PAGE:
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Boys Feels: Stand By Me


‘Boys Feels: Stand By Me’ review

Six shorts explore sibling relationships and coming-of-age.

NQV Media’s ‘Boys Feels’ strand is back for another instalment just ahead of the festive season. This collection pulls together six shorts under the banner ‘Stand By Me’ and it explores young men coming-of-age, often through the lens of a sibling relationship. Showcasing films from Belgium, Switzerland, Taiwan, the Netherlands, Denmark and France, the series continues to shine a spotlight on those film-makers who may otherwise go under the radar outside of the festival circuit.

‘Boys Feels: Stand By Me’ opens with Miwako Van Weyenberg’s ‘It Was Dark’, which tells the story of identical twins Nicholas and Victor. The 12-year-olds are shown at school and with their father, and we get to learn about their bond with one another. While looking the same, the boys are quite different and an incident involving one of them pushes the other to realise what brotherhood means, and to re-evaluate the relationship he has with his pushy father.  

Boys Feels: Stand By Me
Credit: NQV Media

That sibling relationship theme is further explored in both Daan Bunnik’s ‘Headbutt’ and Mathias Broe’s ‘Out of the Blue’. In ‘Headbutt’ 15-year-old Tobias (Felix Osinga) is desperate to reconnect with his elder brother (Nils Verkooijen) who no longer has time for him even though they share a bedroom. It’s a meditation on how brothers can drift as they begin to mature and their interests and struggles replace their carefree sibling bond. In ‘Out of the Blue’ Mads (Jonathan Høgsberg Bandier) realises his older brother Anders (Sebastian Bull Sarning) isn’t who he thought he was, and the two lock into a confrontation. Director Broe shows what can happen when the rose-tinted glasses come off and siblings realise they don’t know each other all that well after all.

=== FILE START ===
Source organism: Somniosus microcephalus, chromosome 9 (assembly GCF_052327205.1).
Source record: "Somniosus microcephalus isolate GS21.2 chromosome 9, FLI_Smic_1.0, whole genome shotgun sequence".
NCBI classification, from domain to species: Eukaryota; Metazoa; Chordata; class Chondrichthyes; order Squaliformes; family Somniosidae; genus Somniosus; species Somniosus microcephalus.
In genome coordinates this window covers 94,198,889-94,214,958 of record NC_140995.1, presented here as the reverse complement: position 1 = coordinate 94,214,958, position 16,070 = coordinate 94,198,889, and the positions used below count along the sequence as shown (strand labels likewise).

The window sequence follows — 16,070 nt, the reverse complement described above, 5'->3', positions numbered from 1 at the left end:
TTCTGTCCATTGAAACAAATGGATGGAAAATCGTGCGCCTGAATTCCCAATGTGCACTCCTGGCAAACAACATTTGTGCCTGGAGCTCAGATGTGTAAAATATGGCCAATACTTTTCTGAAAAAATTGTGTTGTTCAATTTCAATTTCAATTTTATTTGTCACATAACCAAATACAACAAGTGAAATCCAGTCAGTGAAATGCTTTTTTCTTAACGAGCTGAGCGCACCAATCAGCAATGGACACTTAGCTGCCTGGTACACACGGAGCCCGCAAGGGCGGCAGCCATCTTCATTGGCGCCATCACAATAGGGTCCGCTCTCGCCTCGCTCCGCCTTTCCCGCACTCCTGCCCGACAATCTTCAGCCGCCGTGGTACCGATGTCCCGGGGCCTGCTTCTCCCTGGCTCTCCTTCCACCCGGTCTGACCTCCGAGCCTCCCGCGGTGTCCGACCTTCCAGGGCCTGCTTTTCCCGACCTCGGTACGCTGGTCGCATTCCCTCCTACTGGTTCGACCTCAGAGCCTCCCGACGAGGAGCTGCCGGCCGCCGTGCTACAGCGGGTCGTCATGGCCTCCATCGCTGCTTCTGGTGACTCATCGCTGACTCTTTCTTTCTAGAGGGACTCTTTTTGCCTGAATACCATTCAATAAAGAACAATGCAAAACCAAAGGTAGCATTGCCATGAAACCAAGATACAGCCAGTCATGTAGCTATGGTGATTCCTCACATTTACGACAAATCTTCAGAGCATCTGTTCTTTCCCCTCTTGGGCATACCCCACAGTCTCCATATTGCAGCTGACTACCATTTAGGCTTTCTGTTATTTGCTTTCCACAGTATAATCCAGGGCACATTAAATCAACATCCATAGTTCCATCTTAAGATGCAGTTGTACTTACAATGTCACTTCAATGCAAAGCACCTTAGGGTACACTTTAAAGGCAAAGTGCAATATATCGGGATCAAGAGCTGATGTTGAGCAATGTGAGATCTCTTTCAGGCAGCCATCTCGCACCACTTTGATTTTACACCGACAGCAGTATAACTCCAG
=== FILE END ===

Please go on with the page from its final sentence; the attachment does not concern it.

Elsewhere in the collection Ya-Yu Lin’s ‘Keep Going’ is a lighter caper about two brothers trying to find a signed baseball after one of them loses the precious item, which was going to be exchanged with the older brother’s crush. Lin really hones in on the way brothers can work together and the adventures they can go on, often unexpected but the kind that make good stories when you’re older.

Boys Feels: Stand By Me
Credit: NQV Media

The highlight is ‘Suspendu’ by Elie Grappe, which focuses on a young ballet dancer who injures his foot but decides to try and push through the pain. The dancer puts aside his own health and concerns in a bid to achieve a dream and push his body to the limits. It’s an important tale about how as younger people we don’t always know when we’ve gone too far and that often children believe themselves to be invincible. It’s only with age and experience that we realise no one is infallible.

The collection draws to a close with Noël Fuzellier’s ‘Mars Colony’, which is a distinct change in tone from the shorts that come before it. With a sci-fi twist, the short tells the story of a 16-year-old science fiction geek who is visited by a man who claims to be an older version of him from the future. While seemingly very different to the rest of the shorts, it actually is an effective look at the resilience of young people in the face of adversity and outside influences.

‘Boys Feels: Stand By Me’ is quite different from other instalments in the series and it offers some thought-provoking observations on growing up. What the collection does so effectively is explore the dynamic between brothers, and that’s something that many viewers will no doubt be able to relate to. All of the shorts here match one another in terms of quality, making the collection a solid watch.

Boys Feels: Stand By Me
Credit: NQV Media

Cast: Robbe De Laut, Wouter De Laut, Nils Verkooijen, Felix Osinga, Jonathan Høgsberg Bandier, Sebastian Bull Sarning Directors: Miwako Van Weyenberg, Elie Grappe, Lin Ya-yu, Daan Bunnik, Mathias Broe, Noël Fuzellier Certificate: 18 Duration: 110 mins Released by: NQV Media Release date: 21st November 2022 Buy ‘Boys Feels: Stand By Me’ now


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